An article by Bruker Optics GmbH & Co KG
The collaboration between NETZSCH-Gerätebau GmbH and Bruker Optics GmbH & Co. KG has been in existence since 1993. What started out with a sale in Australia has developed into a close partnership in the field of FT-IR coupled thermal analysis over the years. Join us on the journey back to the roots of this collaboration in January 1993 and see for yourself how it has evolved over the years. And look forward with us to the future developments that will keep this cooperation successful as time goes on.
How it all began
It all started in 1993 with an inquiry from Curtin University in Perth, Australia to Bruker. Curtin was planning to purchase an FT-IR spectrometer. During the course of their initial discussions with Bruker, it became quite clear early on that – in addition to an FT-IR spectrometer – they also required a thermobalance for evolved gas analysis.
At the same time, NETZSCH had been intensifying its search for alternative gas analysis methods and new collaborative ventures in this field, so NETZSCH contacted Bruker. That led to Erwin Kaisersberger traveling to Bruker in Karlsruhe with a TG 209 to carry out initial tests. The newly developed TG 209 was light and of manageable size, and was – thanks to the proficient help of Dr. Albrecht Rager at the Bruker applications laboratory – quickly connected to the existing FT-IR instrument with gas measuring cell. Several tests, even with critical substances such as naphthalene, were then carried out and proved to be straightforward and successful.
It was soon afterward that we were able to successfully supply our first joint customer, Curtin University in Australia. Bruker and NETZSCH were able to particularly impress the customer with the fact that the volumes of both the gas cell and the furnace were very small and that the NETZSCH TG allowed for the input of small samples in the mg-range. Bruker’s gas cell measured 10 ml and was additionally thermally insulated.
The “historical” Application Sheet from that time (FT-IR coupling with an STA 409 C) can be downloaded here.
At a subsequent meeting, the managing directors of the two companies got to know each other. They decided to continue their intensive collaboration into the future as well. The first demo units were soon placed at Bruker and NETZSCH and the companies hosted their first joint symposium before the end of 1993. An additional new area of focus was polymer applications.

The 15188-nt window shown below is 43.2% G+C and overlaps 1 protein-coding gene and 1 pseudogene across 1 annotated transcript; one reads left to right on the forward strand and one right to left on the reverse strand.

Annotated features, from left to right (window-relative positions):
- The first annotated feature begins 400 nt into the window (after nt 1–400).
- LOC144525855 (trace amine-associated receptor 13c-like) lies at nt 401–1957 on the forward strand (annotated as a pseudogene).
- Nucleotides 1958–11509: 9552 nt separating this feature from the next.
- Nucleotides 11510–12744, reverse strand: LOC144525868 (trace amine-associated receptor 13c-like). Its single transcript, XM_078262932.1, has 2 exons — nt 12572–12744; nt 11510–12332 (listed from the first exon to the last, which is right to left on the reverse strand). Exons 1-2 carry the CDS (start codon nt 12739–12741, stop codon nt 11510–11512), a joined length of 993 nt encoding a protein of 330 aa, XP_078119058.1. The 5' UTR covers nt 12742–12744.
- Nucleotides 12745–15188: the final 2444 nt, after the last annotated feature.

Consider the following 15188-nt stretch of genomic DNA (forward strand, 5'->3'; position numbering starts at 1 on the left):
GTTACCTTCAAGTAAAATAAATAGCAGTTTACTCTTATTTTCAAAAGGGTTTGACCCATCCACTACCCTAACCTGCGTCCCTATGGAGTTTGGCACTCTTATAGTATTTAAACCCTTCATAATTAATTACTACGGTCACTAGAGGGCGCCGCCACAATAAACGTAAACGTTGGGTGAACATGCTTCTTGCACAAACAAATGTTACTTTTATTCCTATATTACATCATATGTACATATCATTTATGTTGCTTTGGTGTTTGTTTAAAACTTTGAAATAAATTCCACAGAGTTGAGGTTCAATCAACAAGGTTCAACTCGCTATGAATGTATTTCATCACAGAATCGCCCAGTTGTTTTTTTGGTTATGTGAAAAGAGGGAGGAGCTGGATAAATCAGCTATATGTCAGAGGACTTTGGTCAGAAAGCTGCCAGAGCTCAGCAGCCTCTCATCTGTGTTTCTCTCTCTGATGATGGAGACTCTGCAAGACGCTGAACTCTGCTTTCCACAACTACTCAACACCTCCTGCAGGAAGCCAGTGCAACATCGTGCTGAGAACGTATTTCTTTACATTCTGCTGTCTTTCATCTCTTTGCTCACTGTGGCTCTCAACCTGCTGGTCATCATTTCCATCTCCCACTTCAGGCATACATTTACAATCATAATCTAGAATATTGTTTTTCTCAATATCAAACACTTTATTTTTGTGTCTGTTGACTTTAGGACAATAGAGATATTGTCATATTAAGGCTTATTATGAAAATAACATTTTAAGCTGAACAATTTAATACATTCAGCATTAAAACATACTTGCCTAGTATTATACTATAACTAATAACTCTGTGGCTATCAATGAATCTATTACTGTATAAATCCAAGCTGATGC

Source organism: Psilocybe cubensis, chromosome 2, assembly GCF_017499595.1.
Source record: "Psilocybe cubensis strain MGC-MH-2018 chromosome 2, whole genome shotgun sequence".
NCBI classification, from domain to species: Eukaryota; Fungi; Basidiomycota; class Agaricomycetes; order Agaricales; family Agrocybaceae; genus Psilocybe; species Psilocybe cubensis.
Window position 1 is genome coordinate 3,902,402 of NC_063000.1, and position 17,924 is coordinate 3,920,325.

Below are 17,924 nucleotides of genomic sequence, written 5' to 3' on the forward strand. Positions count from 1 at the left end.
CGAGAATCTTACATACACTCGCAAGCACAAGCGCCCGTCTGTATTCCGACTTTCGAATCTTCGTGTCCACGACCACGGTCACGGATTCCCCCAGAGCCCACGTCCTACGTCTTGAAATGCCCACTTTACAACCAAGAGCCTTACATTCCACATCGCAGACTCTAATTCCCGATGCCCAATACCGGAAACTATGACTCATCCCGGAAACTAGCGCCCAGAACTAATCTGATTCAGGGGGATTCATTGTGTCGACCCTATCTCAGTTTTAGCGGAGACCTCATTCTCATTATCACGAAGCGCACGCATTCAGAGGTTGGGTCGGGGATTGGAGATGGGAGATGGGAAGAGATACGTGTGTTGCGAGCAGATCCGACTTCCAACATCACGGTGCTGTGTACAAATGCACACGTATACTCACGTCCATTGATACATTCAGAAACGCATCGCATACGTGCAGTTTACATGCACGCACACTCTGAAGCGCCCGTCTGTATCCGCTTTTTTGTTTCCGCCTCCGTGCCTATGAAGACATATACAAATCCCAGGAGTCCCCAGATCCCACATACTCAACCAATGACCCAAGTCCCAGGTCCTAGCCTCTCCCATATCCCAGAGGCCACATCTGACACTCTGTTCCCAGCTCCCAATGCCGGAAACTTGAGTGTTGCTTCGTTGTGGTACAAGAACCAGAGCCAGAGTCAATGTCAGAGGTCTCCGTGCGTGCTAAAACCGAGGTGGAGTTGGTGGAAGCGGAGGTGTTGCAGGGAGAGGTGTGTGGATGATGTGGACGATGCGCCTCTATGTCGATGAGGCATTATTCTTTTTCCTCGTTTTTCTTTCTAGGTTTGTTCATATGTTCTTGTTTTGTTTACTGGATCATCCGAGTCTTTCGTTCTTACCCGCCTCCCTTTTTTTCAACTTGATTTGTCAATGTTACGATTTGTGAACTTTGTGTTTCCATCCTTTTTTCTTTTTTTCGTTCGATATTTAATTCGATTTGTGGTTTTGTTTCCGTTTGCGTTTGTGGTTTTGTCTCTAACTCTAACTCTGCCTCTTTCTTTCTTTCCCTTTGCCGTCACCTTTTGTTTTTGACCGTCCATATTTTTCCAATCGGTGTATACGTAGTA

The good partnership between the physicists Mr. Gast (of Bruker) and Dr. Emmerich (of NETZSCH), who were the managing directors at that time, along with the contributions of all employees involved on both sides, led to success and paved the way for close collaboration and the optimization of the FT-IR coupling.
Collaboration Becomes Team Play
Over the course of the years, the number of annual requests for such coupled systems grew steadily. The needs regarding technical implementation and networking also changed. To meet the new requirements brought about by this change, both companies worked continuously to further develop and improve their products and solutions.
In 2003, Bruker and NETZSCH jointly developed a communication interface allowing for the exchange of measured data among the two software solutions. This involved more than just the import and export of various information subsequent to the measurement. Rather, the main focus was on live data exchange during the active measurement along with synchronization of the two measurements. Even today, the start of a coupled measurement is carried out from within Proteus®® software. A measurement in OPUS by Bruker is initiated by Proteus®®. What may seem self-evident today was at that time revolutionary and future-oriented.
The year 2012 brought more evidence that this collaboration was setting new standards in the field of coupled thermal analysis. The Perseus coupling was launched: a benchtop STA solution without transfer line and with a compact Bruker ALPHA Spectrometer directly above the furnace. The footprint required as well as the length of the transfer line were both reduced to a minimum. The TG Perseus was realized in 2013.
Introduction of the new INVENIO® spectrometer platform by Bruker in 2018 expanded the possibilities for the FT-IR part of the coupled system. The spectrometer can be tailored to specific customer requirements and accordingly equipped to be as high-performing as possible, as flexible as necessary and as extensively automated as required.
The automatic TGA sample changer (ASC) in combination with Bruker instrumentation exhibits perfect team play between the two software packages and allows for fully automated coupled measurements: The exchange of measurement data takes place already during the measurement, and the automatic start/stop signal enables measurements with the ASC to have individual parameters set for each individual measurement position.
The intensive collaboration between the two companies has been expanded and strengthened over the past decades. Today, the “next generation of employees” is working intensively on the further development and optimization of evolved gas analysis and jointly hosting many events. For example, Bruker is a regular speaker at the “Selb Coupling Days”, an international conference organized by NETZSCH on the coupling of gas analysis methods to thermoanalytical instruments. Conversely, NETZSCH has been on the list of participants at Bruker’s users’ meetings for years. Furthermore, the two companies regularly host joint webinars and seminars. The teams have even gone to the trouble of organizing liquid nitrogen in hotels during a roadshow, in order to demonstrate live measurements :-). However, thanks to the increased measurement sensitivity of the current spectrometer generation, it is possible to demonstrate many applications nowadays without the need for liquid-nitrogen-cooled detectors.
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